1. Overview of European XFEL data¶

1.1. Trains and pulses¶

European XFEL generates a “pulse train” of up to 2700 individual X-ray pulses, at a rate of 10 trains per second. Within a train, pulses arrive with a maximum frequency of 4.5 MHz (220 ns between pulses).

Each train receives a unique integer train ID, which is used to find and match up data. Some kinds of data are recorded once per train, while others may be per pulse, or even higher sampling rates.

Information about the pulses generated in each SASE can be recorded with a BUNCH_DECODER device. This is a subset of the raw ‘bunch pattern’ data available through a TIMESERVER device. An example notebook illustrates how to read this information.

1.2. Sources and keys¶

Data is recorded from various sources. This includes the X-ray detectors which are the main data sources for many experiments, as well as separate sensors such as temperature sensors or devices to measure parameters of the beam. Controllable devices can also be data sources, to record things like motor positions.

Data within each source is organised by keys. For instance, an XGM is an apparatus for measuring the beam (see [Maltezopoulos2019] for details). SA1_XTD2_XGM/XGM/DOOCS is the source name of a specific XGM, and beamPosition.ixPos is one of its keys, recording the X position of the beam.

Note

Multi-module detectors typically have a separate source for each module. Various other devices (such as XGMs) are split for technical reasons into one ‘control’ and one ‘instrument’ source, although not all keys of a ‘control’ source can be controlled.

1.3. Tools and services provided by European XFEL¶

Broadly speaking, data analysis at EuXFEL is separated into two categories: online and offline. ‘Online analysis’ refers to realtime analysis of data being streamed during an experiment, and the programs we have for this run on the Online cluster. ‘Offline analysis’ refers to analysis of data that has been saved to files and migrated to the Offline cluster.

The facility provides:

[Fangohr2017] provides some context about the data analysis provisions.

1.3.1. Detector calibration¶

The fast X-ray detectors at European XFEL have some unusual features which pose challenges for processing their output into meaningful scientific data, including on-sensor memory cells and multi-gain-stage architectures. They are also capable of producing on the order of 10 GB per second, so calibrating the data is computationally intensive.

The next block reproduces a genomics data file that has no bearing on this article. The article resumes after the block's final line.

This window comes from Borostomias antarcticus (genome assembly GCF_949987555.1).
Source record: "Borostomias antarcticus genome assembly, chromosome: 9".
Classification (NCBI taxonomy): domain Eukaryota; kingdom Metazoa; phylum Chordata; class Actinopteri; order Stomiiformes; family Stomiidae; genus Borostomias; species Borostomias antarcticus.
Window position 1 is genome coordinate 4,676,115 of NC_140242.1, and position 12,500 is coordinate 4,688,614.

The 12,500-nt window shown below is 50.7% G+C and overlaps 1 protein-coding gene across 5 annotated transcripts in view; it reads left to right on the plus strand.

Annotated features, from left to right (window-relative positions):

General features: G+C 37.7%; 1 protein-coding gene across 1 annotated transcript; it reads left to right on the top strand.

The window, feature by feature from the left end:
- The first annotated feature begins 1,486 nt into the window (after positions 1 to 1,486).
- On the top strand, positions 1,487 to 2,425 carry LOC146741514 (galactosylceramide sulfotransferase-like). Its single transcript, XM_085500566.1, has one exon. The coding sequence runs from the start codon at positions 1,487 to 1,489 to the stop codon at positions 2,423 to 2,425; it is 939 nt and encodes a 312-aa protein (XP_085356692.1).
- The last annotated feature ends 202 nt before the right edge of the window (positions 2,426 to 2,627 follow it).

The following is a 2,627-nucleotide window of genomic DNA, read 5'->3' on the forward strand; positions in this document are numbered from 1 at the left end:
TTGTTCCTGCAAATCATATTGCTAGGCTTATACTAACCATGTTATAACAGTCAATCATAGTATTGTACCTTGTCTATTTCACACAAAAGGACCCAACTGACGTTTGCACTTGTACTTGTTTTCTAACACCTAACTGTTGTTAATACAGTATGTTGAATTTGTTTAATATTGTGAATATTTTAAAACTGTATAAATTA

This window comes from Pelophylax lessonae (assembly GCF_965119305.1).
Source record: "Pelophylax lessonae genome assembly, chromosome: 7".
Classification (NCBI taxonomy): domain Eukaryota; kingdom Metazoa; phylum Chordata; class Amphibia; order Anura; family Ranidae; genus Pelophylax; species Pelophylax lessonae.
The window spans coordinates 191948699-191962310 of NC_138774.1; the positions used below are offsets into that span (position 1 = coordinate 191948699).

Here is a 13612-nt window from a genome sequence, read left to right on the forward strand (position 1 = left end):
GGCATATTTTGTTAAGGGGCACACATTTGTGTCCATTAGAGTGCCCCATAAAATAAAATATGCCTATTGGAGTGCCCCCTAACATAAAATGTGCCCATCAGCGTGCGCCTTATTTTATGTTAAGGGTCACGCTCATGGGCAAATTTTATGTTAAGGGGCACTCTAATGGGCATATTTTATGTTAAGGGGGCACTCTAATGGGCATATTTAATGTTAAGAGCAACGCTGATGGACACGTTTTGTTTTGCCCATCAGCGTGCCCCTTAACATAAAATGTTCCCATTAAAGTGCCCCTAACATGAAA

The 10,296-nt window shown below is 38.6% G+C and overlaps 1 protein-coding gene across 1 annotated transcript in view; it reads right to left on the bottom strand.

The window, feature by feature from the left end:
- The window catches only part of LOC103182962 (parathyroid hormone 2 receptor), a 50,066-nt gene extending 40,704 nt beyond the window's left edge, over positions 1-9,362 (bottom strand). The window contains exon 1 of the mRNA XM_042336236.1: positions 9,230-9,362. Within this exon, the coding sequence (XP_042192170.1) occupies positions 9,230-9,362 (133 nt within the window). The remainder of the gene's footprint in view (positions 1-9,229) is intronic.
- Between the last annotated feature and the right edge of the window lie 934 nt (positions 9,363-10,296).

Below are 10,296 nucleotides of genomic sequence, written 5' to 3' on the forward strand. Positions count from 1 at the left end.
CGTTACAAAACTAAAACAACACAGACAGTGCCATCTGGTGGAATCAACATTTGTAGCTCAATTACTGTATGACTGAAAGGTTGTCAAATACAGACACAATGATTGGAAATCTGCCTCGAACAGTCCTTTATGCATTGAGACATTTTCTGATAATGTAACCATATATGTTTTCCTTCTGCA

European XFEL aims to provide facility users with a fully corrected and calibrated dataset as the primary data product [KusterCal2014], so the burden of dealing with this calibration falls on the facility, not the users. This concept has been successfully deployed in other scientific communities such as astronomy, space science, and high-energy physics for more than a decade.

Users neither have to provide large amounts of computing resources nor have to have in-depth expertise on detector physics to obtain state-of-the-art corrected and calibrated datasets for their experiments and can thus focus on their scientific analysis. Additionally, comparisons between and data aggregation of different experiments and instruments are simplified as calibration becomes user-independent.

Within the proposal data folder, the proc/ subfolder contains calibrated data, and raw/ contains uncalibrated data. The Karabo Bridge data streams can also offer both calibrated or raw data - see Streaming from Karabo bridge for details.

1.3.2. Data policies¶

The following summarise the policies around certain kinds of data.

Raw data: Raw data represents digitized detector signal, not altered by detector-specific corrections or calibrations; e.g., it is in the form of detector units such as analogue digital units (ADU). Vetoing, either by hard- or software triggers and zero-value suppression (e.g., by transferral to event lists), may have been performed and is irreversible. Raw data is the main archival data product at the European XFEL. It is not foreseen to be exported outside the facility [KusterCal2014]. Calibrated data is generated from raw data by applying detector-specific corrections and transformation to physical units (calibration) - e.g., photons per pixel. Calibrated data is the standard data product with which users will be provided. It is not archived; instead, if a calibrated dataset is requested but not accessible through the online-cache or user-space anymore, it will be reprocessed on the fly from the raw data repository using the appropriate calibration parameters provided by the calibration database. Alignment data is generated from dedicated alignment measurements, providing the position of each detector pixel and detector module in three-dimensional space. It is stored in the detector coordinate system (i.e., as pixel coordinates) and no additional interpolation or coordinate transformation will be applied. Alignment data is part of the standard data products with which users will be provided.

1.4. Citations¶

 [Fangohr2017] Fangohr, Hans, et al. “Data Analysis Support in Karabo at European XFEL” ICALEPCS 2017. Available online: http://accelconf.web.cern.ch/AccelConf/icalepcs2017/doi/JACoW-ICALEPCS2017-TUCPA01.html
 [Hauf2019] Hauf, Steffen, et al. “The Karabo distributed control system” J. Synchrotron Rad. 26 (2019): 1448-1461. Available online: https://doi.org/10.1107/S1600577519006696
 [KusterCal2014] (1, 2) Kuster, Markus, et al. “Detectors and calibration concept for the European XFEL.” Synchrotron radiation news 27.4 (2014): 35-38. Available online: https://www.tandfonline.com/doi/abs/10.1080/08940886.2014.930809.
 [Maltezopoulos2019] Maltezopoulos, Theophilos et al. “Operation of X-ray gas monitors at the European XFEL” J. Synchrotron Rad. 26 (2019): 1045-1051. Available online: https://doi.org/10.1107/S1600577519003795